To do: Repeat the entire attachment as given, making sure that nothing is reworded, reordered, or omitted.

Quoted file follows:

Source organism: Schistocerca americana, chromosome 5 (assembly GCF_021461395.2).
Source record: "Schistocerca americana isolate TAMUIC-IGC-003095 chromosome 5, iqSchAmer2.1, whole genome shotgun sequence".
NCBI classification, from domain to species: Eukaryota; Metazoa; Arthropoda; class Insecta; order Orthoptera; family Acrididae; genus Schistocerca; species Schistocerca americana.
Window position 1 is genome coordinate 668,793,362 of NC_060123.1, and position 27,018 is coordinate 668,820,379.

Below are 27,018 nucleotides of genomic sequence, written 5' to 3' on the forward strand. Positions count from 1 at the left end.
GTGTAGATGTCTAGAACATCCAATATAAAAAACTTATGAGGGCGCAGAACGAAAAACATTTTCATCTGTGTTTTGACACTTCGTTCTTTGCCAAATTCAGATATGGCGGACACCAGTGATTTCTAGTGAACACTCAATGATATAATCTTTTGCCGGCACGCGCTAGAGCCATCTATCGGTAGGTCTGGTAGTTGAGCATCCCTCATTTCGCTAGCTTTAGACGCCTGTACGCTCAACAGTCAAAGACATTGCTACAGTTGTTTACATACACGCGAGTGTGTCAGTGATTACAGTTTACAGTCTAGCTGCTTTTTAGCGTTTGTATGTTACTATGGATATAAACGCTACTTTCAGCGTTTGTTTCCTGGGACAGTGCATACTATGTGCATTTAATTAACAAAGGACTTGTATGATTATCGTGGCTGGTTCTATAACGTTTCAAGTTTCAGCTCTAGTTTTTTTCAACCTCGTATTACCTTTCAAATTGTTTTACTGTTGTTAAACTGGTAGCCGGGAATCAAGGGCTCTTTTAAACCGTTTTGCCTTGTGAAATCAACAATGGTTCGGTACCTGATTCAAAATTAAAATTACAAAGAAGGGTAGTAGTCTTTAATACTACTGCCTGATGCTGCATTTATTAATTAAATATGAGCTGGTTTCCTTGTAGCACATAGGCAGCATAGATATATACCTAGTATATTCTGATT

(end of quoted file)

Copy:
Source organism: Schistocerca americana, chromosome 5 (assembly GCF_021461395.2).
Source record: "Schistocerca americana isolate TAMUIC-IGC-003095 chromosome 5, iqSchAmer2.1, whole genome shotgun sequence".
NCBI classification, from domain to species: Eukaryota; Metazoa; Arthropoda; class Insecta; order Orthoptera; family Acrididae; genus Schistocerca; species Schistocerca americana.
Window position 1 is genome coordinate 668,793,362 of NC_060123.1, and position 27,018 is coordinate 668,820,379.

Below are 27,018 nucleotides of genomic sequence, written 5' to 3' on the forward strand. Positions count from 1 at the left end.
GTGTAGATGTCTAGAACATCCAATATAAAAAACTTATGAGGGCGCAGAACGAAAAACATTTTCATCTGTGTTTTGACACTTCGTTCTTTGCCAAATTCAGATATGGCGGACACCAGTGATTTCTAGTGAACACTCAATGATATAATCTTTTGCCGGCACGCGCTAGAGCCATCTATCGGTAGGTCTGGTAGTTGAGCATCCCTCATTTCGCTAGCTTTAGACGCCTGTACGCTCAACAGTCAAAGACATTGCTACAGTTGTTTACATACACGCGAGTGTGTCAGTGATTACAGTTTACAGTCTAGCTGCTTTTTAGCGTTTGTATGTTACTATGGATATAAACGCTACTTTCAGCGTTTGTTTCCTGGGACAGTGCATACTATGTGCATTTAATTAACAAAGGACTTGTATGATTATCGTGGCTGGTTCTATAACGTTTCAAGTTTCAGCTCTAGTTTTTTTCAACCTCGTATTACCTTTCAAATTGTTTTACTGTTGTTAAACTGGTAGCCGGGAATCAAGGGCTCTTTTAAACCGTTTTGCCTTGTGAAATCAACAATGGTTCGGTACCTGATTCAAAATTAAAATTACAAAGAAGGGTAGTAGTCTTTAATACTACTGCCTGATGCTGCATTTATTAATTAAATATGAGCTGGTTTCCTTGTAGCACATAGGCAGCATAGATATATACCTAGTATATTCTGATT